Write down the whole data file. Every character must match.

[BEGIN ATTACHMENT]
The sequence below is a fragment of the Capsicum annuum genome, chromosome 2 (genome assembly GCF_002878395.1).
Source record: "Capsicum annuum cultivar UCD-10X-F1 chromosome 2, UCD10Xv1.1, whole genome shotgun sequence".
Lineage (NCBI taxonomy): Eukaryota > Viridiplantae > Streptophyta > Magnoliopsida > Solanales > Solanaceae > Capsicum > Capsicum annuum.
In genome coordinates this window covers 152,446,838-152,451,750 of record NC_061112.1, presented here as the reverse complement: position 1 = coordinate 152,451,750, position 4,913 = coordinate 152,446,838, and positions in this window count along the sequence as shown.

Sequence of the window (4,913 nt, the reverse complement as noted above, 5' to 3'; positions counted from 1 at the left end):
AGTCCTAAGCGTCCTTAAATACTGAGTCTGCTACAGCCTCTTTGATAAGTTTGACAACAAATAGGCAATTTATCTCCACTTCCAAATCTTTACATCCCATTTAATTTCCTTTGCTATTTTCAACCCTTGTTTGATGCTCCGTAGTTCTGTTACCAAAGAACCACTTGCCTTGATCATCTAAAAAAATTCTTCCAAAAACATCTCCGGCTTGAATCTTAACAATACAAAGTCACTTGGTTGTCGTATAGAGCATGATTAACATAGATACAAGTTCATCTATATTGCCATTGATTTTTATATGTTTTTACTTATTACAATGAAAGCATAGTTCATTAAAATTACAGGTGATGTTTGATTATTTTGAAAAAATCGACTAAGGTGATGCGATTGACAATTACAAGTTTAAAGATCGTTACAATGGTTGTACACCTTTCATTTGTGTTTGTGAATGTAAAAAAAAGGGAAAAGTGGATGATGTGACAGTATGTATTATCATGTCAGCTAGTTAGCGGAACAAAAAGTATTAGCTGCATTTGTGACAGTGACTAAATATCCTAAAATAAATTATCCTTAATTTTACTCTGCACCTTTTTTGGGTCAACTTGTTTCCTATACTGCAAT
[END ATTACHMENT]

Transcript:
The sequence below is a fragment of the Capsicum annuum genome, chromosome 2 (genome assembly GCF_002878395.1).
Source record: "Capsicum annuum cultivar UCD-10X-F1 chromosome 2, UCD10Xv1.1, whole genome shotgun sequence".
Lineage (NCBI taxonomy): Eukaryota > Viridiplantae > Streptophyta > Magnoliopsida > Solanales > Solanaceae > Capsicum > Capsicum annuum.
In genome coordinates this window covers 152,446,838-152,451,750 of record NC_061112.1, presented here as the reverse complement: position 1 = coordinate 152,451,750, position 4,913 = coordinate 152,446,838, and positions in this window count along the sequence as shown.

Sequence of the window (4,913 nt, the reverse complement as noted above, 5' to 3'; positions counted from 1 at the left end):
AGTCCTAAGCGTCCTTAAATACTGAGTCTGCTACAGCCTCTTTGATAAGTTTGACAACAAATAGGCAATTTATCTCCACTTCCAAATCTTTACATCCCATTTAATTTCCTTTGCTATTTTCAACCCTTGTTTGATGCTCCGTAGTTCTGTTACCAAAGAACCACTTGCCTTGATCATCTAAAAAAATTCTTCCAAAAACATCTCCGGCTTGAATCTTAACAATACAAAGTCACTTGGTTGTCGTATAGAGCATGATTAACATAGATACAAGTTCATCTATATTGCCATTGATTTTTATATGTTTTTACTTATTACAATGAAAGCATAGTTCATTAAAATTACAGGTGATGTTTGATTATTTTGAAAAAATCGACTAAGGTGATGCGATTGACAATTACAAGTTTAAAGATCGTTACAATGGTTGTACACCTTTCATTTGTGTTTGTGAATGTAAAAAAAAGGGAAAAGTGGATGATGTGACAGTATGTATTATCATGTCAGCTAGTTAGCGGAACAAAAAGTATTAGCTGCATTTGTGACAGTGACTAAATATCCTAAAATAAATTATCCTTAATTTTACTCTGCACCTTTTTTGGGTCAACTTGTTTCCTATACTGCAAT